Is there a website where one could see (say relatively up-to-date) global heatmap history of OSM edits? I would like to see if there are any trends in the locations being edited - maybe that edits are "moving" from the developed world (where most of the at least basic mapping is done already) to the developing world (Asia, Africa etc.). It would be nice to be able to track these stats.

I know it certainly would be possible to build such heatmap myself from the diffs, but I want to avoid this at first.

asked 25 Nov '16, 11:07

Kozuch's gravatar image

Kozuch
1.6k567182
accept rate: 8%

edited 25 Nov '16, 11:08


Itoworld has various nice heatmaps including for example recent edits for the last 90 days. It's a snapshot with a good-but-not-great update frequency.

permanent link

answered 25 Nov '16, 12:03

Vincent%20de%20Phily's gravatar image

Vincent de P... ♦
17.0k16147244
accept rate: 19%

That product is not available anymore.

(22 Jun, 17:26) Kozuch

While the map you describe is certainly fun to look at, it won't actually answer the questions you are interested in. It would basically shows population density, with an emphasis on a small number of changesets with huge amounts of small changes.

A simple useful approach is looking at a site like missing maps osm stats or osm analytics , and see if the speed of mapping roads is increasing in the developing world.

As far as I've seen when looking at the data, even as the road network becomes complete in Europe, people keep working on them, adding ever more detail. So if you want to know if "mapping attention" is shifting, I think you'd be better of with a map of simply the number of changesets or the number of different contributors. Some goodies in that direction are in this Mapbox osm analysis lab. A thorough study would also take into account population and size of the economy to relate mapping activity to mapable objects.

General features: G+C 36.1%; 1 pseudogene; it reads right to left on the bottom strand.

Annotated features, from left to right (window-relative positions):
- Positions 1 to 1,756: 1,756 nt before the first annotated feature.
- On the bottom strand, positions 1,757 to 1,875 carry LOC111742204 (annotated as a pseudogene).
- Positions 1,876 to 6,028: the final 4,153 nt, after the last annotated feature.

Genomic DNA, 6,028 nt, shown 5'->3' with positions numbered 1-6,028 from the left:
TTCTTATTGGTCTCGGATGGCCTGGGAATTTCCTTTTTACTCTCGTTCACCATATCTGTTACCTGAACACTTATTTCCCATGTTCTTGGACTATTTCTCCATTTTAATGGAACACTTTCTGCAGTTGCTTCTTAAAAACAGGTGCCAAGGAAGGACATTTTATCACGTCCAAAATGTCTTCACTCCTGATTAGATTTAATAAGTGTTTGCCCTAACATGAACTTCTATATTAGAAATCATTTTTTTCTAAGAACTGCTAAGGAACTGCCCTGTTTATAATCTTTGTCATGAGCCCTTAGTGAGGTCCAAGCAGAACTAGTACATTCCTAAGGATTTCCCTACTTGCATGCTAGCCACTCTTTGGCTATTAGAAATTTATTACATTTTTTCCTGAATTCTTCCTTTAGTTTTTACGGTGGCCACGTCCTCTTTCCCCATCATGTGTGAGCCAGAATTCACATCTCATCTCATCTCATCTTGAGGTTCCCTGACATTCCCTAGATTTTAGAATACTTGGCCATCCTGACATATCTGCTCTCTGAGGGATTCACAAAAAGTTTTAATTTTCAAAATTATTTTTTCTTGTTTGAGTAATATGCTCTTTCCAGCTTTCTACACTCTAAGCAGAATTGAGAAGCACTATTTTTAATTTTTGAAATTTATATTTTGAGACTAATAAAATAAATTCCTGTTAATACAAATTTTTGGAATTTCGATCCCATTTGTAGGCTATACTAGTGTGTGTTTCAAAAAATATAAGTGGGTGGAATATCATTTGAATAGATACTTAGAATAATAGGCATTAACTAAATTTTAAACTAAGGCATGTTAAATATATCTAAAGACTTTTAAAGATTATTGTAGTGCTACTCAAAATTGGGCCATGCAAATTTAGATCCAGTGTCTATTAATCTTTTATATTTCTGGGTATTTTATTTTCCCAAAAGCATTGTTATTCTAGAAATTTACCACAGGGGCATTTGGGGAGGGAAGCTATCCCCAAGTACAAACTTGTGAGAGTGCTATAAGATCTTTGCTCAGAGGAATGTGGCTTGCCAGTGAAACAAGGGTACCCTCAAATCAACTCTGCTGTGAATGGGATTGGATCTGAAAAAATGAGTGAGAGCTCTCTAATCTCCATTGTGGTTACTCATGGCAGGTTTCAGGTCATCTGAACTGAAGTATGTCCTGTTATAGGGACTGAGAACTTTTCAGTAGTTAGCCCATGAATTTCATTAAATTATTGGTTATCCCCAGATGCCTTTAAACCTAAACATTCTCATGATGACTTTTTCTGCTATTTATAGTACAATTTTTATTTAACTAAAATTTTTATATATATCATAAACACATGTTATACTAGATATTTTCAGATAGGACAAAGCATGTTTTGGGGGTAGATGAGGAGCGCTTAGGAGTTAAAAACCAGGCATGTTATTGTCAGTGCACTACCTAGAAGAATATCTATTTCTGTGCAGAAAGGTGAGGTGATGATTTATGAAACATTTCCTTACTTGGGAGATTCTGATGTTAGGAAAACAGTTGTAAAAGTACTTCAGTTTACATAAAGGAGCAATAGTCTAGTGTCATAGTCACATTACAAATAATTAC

[EDIT] I think this one goes closest to what you're looking for. It tries to tell too many things at once IMHO. I've opened it in Germany for you. The red dots show an explosion of number of daily active users as soon as 2008, and then it basically stays more or less the same. In the second graph, the red dots are the number of people yearly working on roads. Similar profile. The number for 2016 is quite low, probably because of some lag in getting the data. Then look at buildings: a much smoother rise. Interesting to compare this to the explosion in DR Congo from 2014, ups and downs in Haiti or the steady-as-she-goes in Peru.

permanent link

answered 25 Nov '16, 17:06

joost%20schouppe's gravatar image

joost schouppe
3.2k214683
accept rate: 12%

edited 25 Nov '16, 17:31

Your answer
toggle preview

Follow this question

By Email:

Once you sign in you will be able to subscribe for any updates here

By RSS:

Answers

Answers and Comments

Markdown Basics

  • *italic* or _italic_
  • **bold** or __bold__
  • link:[text](http://url.com/ "title")
  • image?![alt text](/path/img.jpg "title")
  • numbered list: 1. Foo 2. Bar
  • to add a line break simply add two spaces to where you would like the new line to be.
  • basic HTML tags are also supported

Question tags:

×12
×11

question asked: 25 Nov '16, 11:07

question was seen: 1,686 times

last updated: 22 Jun, 17:26

powered by OSQA